There are still major gaps in our understanding of the evolution of mudrocks. We do not yet have a predictive understanding of stress and strength behavior over a large range of effective stresses (0.1-100 MPa). How does anisotropy evolve in mud rock successions? Kwon et al. (Kwon et al., 2004a; Kwon et al., 2004b) demonstrate permeability anisotropy in Gulf Coast Wilcox formation samples at 4km, but the question of when and how anisotropy develops remains (Figure 3).

Figure 3 shale fabric changes during consolidaton

Figure 3: Shale fabric changes during consolidation. (O'Brien and Slatt, 1990).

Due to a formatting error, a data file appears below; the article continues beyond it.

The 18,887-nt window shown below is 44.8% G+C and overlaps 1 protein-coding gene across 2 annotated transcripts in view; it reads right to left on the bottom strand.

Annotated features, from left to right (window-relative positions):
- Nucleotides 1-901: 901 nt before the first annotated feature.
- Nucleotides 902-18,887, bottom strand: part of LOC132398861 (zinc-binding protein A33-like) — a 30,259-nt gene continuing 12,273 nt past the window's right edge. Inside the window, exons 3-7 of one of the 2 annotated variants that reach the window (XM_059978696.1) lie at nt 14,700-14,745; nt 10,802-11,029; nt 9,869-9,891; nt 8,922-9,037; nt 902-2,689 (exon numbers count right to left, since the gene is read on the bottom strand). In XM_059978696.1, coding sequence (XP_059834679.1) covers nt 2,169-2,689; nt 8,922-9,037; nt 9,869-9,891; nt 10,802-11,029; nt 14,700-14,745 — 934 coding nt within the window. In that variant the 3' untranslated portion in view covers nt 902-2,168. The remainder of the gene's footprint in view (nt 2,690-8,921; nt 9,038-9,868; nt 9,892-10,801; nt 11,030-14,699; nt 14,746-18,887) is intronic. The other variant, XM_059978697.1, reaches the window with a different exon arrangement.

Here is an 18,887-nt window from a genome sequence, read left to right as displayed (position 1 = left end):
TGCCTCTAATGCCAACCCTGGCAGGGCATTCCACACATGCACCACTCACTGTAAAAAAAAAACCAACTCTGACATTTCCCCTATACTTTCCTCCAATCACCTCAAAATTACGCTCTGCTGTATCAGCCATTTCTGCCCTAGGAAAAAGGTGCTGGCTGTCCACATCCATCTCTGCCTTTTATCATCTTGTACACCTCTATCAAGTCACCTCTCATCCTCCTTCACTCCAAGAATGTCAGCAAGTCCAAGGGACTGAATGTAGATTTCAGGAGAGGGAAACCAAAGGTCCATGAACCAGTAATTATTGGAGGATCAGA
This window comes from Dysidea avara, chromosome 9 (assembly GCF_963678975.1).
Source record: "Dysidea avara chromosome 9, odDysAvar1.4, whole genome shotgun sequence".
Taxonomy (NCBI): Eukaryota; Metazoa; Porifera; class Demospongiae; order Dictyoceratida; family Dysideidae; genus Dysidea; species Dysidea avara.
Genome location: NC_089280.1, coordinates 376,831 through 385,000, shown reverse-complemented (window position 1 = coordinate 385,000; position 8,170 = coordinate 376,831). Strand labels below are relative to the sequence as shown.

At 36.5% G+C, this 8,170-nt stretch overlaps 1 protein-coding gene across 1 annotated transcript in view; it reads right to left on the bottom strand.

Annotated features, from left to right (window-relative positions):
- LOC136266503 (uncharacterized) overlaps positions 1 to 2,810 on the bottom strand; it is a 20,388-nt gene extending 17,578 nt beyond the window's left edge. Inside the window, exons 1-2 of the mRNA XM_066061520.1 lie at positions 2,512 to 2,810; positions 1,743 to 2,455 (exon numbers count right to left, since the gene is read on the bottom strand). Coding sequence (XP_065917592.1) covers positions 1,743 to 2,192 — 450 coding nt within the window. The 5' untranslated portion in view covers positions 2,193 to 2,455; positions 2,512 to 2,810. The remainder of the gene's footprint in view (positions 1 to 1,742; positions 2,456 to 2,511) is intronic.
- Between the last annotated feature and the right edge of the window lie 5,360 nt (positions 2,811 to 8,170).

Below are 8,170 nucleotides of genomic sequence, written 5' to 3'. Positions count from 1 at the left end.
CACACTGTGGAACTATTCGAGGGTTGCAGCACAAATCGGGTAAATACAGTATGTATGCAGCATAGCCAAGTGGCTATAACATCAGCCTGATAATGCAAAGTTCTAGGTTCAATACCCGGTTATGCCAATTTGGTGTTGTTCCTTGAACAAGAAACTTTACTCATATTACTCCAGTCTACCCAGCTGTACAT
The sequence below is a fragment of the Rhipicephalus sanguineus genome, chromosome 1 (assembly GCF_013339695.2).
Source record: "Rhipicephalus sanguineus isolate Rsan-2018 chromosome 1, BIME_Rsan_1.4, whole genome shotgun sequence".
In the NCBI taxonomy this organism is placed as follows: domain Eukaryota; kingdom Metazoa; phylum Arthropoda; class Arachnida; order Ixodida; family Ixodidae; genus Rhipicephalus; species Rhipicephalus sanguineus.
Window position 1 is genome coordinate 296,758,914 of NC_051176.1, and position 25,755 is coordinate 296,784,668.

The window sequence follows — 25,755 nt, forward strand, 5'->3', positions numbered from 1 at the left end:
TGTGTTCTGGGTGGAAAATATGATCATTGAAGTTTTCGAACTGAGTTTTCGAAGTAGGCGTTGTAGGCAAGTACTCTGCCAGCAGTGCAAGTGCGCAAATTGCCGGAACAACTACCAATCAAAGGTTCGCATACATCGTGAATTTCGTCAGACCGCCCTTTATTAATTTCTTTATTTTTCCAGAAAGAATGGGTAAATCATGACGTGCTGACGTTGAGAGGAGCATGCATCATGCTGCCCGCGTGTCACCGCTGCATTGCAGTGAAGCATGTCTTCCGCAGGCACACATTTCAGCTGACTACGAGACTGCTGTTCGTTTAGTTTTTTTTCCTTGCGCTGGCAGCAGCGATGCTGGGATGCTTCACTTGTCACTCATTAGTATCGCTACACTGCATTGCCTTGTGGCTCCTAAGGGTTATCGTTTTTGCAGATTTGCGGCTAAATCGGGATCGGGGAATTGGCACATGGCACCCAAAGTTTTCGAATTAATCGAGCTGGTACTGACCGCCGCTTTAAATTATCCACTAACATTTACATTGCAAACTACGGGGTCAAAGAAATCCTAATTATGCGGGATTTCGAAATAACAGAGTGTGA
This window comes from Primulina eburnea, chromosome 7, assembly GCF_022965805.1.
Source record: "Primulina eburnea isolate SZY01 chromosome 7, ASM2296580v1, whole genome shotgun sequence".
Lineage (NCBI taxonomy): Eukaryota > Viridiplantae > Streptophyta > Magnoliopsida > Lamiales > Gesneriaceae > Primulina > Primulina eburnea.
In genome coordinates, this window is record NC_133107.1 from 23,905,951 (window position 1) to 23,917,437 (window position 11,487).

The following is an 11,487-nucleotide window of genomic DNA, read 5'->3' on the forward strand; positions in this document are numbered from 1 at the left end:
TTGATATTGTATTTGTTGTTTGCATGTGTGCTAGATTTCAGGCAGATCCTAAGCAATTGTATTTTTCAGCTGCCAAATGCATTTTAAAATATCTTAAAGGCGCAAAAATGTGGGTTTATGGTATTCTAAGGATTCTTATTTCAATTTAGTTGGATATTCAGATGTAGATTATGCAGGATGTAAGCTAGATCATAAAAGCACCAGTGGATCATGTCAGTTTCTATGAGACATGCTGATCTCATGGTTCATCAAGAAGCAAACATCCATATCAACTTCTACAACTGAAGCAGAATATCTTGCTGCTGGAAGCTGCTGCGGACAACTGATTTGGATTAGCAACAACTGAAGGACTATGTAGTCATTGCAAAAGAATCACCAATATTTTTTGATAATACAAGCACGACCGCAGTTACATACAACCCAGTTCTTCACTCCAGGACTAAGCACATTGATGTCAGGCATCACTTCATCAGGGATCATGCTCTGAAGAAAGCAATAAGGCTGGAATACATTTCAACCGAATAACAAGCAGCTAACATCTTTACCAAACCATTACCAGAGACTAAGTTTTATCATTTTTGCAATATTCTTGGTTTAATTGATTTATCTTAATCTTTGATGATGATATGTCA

We will analyze the fabric, acoustic, electrical, and material properties of mudrocks over effective stresses from 0.1-100 MPa. We will study 1) synthetic mixtures and real geologic materials (Gulf of Mexico mudrock) using resedimentation techniques and 2) intact cores from a range of in-situ effective stresses (Ursa Region, Figure 4). We will use these materials to study the evolution of mudrocks during consolidation. We will use mercury injection porosimetry, X-ray diffraction, and Scanning Electron Microscopy and high resolution X-ray texture goniometry to characterize the evolution of pore throat geometry, quantify composition and clay fabric intensity, and provide images. We will characterize permeability, and compressibility. Analysis of resedimented material will allow us to examine material properties of a consistent material at a range of in-situ stresses. Uniaxial consolidation experiments will measure vertical and lateral stress, resistivity, permeability, and velocity (Vp & Vs) (Figure 5). Triaxial experiments will measure strength parameters. The experimental suite will be grounded and augmented by extensive whole cores from 0-600 meters below mudline in the Ursa Region of the Gulf of Mexico (Figure 5). These cores are largely composed of mudrock of a relatively homogenous composition that have been consolidated from a surface porosity of approximately 70% to a minimum porosity of 35% at a depth of 600 mbsf.